G5 Consulting & Engineering Services, David Schultz
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I admit it. I am a fan of South Park. At the start of the show, the creators warn us that the show should not be watched by anyone. And yet, I love it. On of my favorite episodes is Gnomes. In this episode, Tweak is plagued by the Underpants Gnomes that sneak into his room and night and take his underpants. As the episode unfold, we learn that the gnomes are collecting underpants to make profit. It’s big business. What is clearly missing is how they will actually realize any profit.
A similar situation exists within companies as it relates their big-data and IIoT efforts. Somewhere along the line they got the impression that by adding sensors and capturing data (collecting underpants) they will realize some kind of novel insight with a significant return (make profit). And as crazy as this sounds, there are many companies doing it.
As I have written in the past, an IIoT journey needs to be defined as to the specific business challenge to be solved. With this is mind, you can then determine how best to proceed. I have provided a couple of examples of how and effort fail and how it succeeds for two companies below. I have changed some of the details, but the idea is the same.
Missing the Mark
There is a fairly well known retailer that has a significant supply chain and logistics infrastructure. While they are good at the retailing side, their distribution is not as well executed. They knew they could improve on it, but weren’t really sure where to start. In walked the Underpants Gnomes. They purchased a fairly expensive business analytics tool and developed some dashboards. To be sure, this was not an inexpensive endeavor. After several tens of thousands of dollar, about half of what was created is no longer used. The other half is used, but does not provide any meaningful value. Suffice it to say, there was not any measurable ROI.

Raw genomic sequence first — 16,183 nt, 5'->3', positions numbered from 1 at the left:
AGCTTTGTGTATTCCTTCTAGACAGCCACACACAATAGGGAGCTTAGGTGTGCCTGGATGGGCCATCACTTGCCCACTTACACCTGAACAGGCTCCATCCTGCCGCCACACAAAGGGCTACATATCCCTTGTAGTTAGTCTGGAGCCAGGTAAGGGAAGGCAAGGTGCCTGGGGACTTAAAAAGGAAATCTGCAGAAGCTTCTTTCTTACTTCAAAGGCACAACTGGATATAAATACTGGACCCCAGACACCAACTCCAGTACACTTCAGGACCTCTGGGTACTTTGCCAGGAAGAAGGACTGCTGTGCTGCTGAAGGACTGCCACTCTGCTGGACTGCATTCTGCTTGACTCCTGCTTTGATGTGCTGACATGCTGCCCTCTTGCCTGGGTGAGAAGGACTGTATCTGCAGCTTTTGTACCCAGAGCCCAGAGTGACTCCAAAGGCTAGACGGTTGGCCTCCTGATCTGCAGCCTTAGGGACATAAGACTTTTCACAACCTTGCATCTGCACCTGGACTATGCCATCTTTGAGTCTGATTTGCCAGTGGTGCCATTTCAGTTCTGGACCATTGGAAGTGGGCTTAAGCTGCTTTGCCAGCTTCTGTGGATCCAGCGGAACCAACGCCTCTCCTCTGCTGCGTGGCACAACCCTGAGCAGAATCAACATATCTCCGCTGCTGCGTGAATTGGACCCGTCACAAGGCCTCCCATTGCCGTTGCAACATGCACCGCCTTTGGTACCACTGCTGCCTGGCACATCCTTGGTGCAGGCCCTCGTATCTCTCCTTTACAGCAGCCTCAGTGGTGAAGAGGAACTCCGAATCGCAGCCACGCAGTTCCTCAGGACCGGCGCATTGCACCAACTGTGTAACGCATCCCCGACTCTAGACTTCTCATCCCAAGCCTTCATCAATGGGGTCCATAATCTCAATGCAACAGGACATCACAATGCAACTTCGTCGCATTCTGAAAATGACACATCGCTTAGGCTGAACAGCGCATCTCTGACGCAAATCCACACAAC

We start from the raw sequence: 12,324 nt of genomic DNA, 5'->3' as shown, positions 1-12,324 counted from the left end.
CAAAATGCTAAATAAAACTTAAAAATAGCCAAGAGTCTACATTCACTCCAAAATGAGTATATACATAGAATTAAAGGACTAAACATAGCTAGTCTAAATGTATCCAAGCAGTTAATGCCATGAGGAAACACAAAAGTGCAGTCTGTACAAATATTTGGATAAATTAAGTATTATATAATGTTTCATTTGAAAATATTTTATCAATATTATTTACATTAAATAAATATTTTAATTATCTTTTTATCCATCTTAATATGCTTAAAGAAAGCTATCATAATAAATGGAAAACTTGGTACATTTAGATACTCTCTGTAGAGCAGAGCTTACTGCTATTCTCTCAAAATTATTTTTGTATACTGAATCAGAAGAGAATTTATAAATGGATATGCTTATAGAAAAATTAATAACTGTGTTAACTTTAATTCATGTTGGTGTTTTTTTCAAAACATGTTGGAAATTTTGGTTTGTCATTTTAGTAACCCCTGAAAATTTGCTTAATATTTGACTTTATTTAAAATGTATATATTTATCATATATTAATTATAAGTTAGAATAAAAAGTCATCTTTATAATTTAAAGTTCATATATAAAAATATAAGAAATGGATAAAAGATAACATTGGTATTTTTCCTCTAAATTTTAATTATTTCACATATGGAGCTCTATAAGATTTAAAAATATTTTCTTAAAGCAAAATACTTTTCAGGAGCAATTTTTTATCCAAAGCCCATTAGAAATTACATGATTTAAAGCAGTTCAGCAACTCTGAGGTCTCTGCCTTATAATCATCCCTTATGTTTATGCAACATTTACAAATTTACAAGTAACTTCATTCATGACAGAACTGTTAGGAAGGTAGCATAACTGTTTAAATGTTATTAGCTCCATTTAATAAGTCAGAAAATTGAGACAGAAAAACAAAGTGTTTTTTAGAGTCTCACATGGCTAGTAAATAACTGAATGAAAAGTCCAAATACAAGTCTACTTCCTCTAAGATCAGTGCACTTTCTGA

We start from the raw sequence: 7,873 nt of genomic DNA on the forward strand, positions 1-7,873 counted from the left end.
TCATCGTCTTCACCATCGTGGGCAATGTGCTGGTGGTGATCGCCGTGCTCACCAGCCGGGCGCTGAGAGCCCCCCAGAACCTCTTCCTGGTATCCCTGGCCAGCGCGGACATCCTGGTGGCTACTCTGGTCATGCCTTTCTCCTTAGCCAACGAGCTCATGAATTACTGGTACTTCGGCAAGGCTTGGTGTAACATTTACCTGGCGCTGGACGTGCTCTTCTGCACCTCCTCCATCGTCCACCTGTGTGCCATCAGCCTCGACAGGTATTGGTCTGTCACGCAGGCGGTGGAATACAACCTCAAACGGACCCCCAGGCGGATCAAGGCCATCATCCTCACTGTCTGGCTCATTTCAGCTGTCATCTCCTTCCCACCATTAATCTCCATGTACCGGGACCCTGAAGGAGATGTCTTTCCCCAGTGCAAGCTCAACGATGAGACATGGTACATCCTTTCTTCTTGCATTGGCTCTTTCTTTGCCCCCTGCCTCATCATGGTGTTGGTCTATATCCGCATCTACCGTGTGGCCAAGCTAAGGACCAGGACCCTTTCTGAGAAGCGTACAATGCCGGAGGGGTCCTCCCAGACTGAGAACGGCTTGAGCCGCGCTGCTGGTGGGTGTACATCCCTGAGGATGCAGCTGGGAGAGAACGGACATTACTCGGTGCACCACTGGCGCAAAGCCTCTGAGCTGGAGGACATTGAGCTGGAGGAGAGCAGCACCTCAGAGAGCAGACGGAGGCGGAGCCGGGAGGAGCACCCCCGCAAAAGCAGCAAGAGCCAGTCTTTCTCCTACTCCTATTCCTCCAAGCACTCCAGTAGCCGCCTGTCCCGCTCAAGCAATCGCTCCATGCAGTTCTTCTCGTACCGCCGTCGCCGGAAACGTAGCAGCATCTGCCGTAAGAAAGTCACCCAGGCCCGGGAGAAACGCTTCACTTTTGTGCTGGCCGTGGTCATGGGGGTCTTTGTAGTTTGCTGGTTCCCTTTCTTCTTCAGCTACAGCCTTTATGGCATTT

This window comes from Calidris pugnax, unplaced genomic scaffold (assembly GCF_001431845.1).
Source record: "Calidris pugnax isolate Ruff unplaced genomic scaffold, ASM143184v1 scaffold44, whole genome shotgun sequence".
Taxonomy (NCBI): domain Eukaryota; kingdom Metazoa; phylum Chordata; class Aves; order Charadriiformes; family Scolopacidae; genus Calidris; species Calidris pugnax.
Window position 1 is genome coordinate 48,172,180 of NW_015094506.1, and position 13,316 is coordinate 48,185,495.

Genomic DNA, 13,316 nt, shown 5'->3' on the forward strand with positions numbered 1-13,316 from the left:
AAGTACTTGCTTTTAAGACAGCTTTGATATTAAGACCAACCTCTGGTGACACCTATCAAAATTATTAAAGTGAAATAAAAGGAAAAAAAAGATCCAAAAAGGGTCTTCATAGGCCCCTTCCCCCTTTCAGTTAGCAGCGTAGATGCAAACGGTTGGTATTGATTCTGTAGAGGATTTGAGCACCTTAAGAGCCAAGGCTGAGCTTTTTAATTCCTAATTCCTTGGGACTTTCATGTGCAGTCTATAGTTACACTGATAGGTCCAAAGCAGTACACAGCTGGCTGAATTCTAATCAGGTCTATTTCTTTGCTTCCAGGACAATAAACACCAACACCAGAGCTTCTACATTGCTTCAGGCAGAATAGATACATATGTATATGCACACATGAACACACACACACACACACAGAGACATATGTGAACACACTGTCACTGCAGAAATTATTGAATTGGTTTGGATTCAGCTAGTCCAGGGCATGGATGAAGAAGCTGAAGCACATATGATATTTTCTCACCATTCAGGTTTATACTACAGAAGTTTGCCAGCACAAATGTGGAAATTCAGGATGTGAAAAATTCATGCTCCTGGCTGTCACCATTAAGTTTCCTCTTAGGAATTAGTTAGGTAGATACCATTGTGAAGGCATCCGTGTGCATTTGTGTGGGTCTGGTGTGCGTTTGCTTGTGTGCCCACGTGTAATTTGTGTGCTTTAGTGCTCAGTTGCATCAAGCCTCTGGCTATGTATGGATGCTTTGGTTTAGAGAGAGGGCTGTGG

A food ingredient manufacture had a much different experience. When the plant was built, it had the minimum amount of control for safe operation. The plant was not expected to last last and was only built to capture what appeared to be a short-term opportunity in the market. Now that the plant had been operational for 25 years, it was decided to improve its overall operational performance.
One of the adages in business is that you cannot optimize what you cannot manage. Moreover, you cannot manage what you cannot measure. But rather than adding a lot of sensor and instruments, the specific business outcomes were defined. In this case it was related to improving process reliability and energy consumption. The plant added instruments and sensors specific to these two areas. More importantly, they created a data retention policy around these two needs. Needless to say, the investment was significant, but ROI was substantial
They are currently in the next phase of their IIoT journey. One of the areas they identified next was part of their blending and packaging area. It was determined they had very little process information which was impacting their performance. Orders are managed via paper tickets with little insight into ongoing production. By capturing this information and displaying it real-time, they expect modest investments with returns that are less than a year. The plan is to make these investments incrementally. A warehouse management system (WMS) and condition-based maintenance (CBM) are two specific areas they are exploring.
So, before you being you IIoT journey, identify a specific business challenge. Develop a solution that is limited to those pieces that will resolve the problem. Once they are in place, move on to the next problem. But whatever you do, don’t get snookered by the underpants gnomes.